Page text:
Saturday, July 16, 2016

Power Posing


















I was at SEGi College Kuala Lumpur this morning to give a talk to about one hundred and thirty people. And in the process, I learned something new today. Power poses.
 
In 2012, Harvard Business School professor Amy Cuddy gave a now famous TED Talk on the benefits of "power-posing" or changing your body language in ways that can make you feel more confident.
 
In her 2015 book, "Presence," Cuddy further explores the benefits of mimicking the body language of powerful people. She argues that power-posing can be more effective than traditional confidence-boosting exercises, like telling yourself how great you are. She describes power poses as expansive and open.
 
When you adopt one, you take up a lot of space and hold your arms and legs away from your body.  

E.g. "The Wonder Woman" power pose, where you stand with your feet apart, your hands on your hips, and your chin tilted upward.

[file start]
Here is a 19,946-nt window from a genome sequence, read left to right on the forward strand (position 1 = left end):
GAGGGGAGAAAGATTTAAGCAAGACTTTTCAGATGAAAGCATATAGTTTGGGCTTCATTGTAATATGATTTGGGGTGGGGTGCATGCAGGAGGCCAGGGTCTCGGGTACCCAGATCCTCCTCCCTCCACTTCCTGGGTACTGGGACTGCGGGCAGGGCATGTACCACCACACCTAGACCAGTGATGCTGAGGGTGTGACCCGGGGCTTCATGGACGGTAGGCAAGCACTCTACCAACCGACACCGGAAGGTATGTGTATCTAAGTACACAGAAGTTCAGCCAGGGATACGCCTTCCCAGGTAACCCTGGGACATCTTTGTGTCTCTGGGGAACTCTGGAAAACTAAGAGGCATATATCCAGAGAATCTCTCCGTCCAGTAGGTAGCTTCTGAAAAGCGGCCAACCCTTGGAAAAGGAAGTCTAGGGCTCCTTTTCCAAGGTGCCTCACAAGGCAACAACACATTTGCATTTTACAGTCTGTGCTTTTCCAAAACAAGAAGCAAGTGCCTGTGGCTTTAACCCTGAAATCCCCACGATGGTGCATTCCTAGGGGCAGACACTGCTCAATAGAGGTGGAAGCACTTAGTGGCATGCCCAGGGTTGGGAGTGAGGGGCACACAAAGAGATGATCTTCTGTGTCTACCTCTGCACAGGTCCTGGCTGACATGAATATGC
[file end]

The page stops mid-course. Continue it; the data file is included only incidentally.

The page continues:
Cuddy suggests that our attitudes often follow from our behaviors, as opposed to the other way around. That means assuming the body language of a powerful person can make you feel confident.
 
On the other hand, shouting, "I'm awesome!" requires first a substantial attitude shift, which most of us know isn't so easy to make.
 
If you have seen me before I deliver my speeches, you will know what I mean. 

I believe power posing is real. And that is good enough for me!

On Friday, the British government has advised its citizens that there is a "high" threat from terrorism in Malaysia – following the June 28 bombing in Puchong. And IS attacks could be indiscriminate.

Not just the UK but also Canada and New Zealand  although the levels of terrorism threat as determined by the governments vary.

The Canadian government has asked its citizens to "exercise a high degree of caution" and the advisory from the New Zealand government says "there is a heightened threat of terrorism in Malaysia, including in Kuala Lumpur and other major cities," and asking New Zealanders in Malaysia to be "vigilant at all times".

The reality is that anything can happen anywhere, anytime.

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